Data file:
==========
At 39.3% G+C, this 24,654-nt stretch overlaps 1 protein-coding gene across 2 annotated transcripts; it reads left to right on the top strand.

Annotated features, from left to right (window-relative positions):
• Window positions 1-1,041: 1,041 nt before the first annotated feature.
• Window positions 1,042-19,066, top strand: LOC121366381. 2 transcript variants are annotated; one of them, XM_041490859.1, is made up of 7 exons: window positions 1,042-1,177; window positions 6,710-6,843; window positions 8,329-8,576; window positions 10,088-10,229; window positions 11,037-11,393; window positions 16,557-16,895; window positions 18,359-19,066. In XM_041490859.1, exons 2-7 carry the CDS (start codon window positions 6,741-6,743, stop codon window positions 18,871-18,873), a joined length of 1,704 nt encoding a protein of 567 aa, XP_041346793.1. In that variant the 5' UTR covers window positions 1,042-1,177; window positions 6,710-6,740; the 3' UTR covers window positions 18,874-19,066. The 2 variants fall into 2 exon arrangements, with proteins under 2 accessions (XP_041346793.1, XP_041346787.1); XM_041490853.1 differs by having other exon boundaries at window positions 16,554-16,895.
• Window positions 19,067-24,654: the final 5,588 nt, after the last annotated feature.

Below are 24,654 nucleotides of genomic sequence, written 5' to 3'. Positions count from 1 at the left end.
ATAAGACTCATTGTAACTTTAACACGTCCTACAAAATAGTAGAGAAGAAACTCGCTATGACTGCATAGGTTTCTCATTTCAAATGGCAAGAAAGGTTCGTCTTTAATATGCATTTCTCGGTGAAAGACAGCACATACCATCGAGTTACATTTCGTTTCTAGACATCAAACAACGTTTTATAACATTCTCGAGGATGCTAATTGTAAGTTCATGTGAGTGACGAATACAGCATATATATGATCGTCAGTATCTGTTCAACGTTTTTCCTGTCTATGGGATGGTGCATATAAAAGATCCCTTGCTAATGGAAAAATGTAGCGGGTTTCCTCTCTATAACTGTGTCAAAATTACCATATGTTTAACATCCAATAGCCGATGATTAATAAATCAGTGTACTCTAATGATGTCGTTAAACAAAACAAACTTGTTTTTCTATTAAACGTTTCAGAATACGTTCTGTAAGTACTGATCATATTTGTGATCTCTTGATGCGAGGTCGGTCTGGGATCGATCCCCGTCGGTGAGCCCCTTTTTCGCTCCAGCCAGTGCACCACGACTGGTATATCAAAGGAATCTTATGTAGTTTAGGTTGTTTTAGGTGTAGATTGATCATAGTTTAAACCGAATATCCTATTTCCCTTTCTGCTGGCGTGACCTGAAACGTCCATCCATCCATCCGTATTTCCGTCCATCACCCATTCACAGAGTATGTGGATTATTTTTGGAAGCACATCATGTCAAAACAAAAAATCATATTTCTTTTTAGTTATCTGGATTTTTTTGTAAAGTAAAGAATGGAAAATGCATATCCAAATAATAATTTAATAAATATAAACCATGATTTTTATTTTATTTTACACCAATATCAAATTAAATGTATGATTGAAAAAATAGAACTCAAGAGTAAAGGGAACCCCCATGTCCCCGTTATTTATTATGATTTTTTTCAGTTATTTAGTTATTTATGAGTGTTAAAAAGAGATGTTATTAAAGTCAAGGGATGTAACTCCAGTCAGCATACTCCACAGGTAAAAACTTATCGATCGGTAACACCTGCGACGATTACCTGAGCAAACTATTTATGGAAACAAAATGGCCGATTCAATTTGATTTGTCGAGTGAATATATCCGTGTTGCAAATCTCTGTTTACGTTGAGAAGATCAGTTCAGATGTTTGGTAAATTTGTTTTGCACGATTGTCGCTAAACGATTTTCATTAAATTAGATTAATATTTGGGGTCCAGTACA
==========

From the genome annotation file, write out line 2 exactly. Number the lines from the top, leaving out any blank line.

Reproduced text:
Annotated features, from left to right (window-relative positions):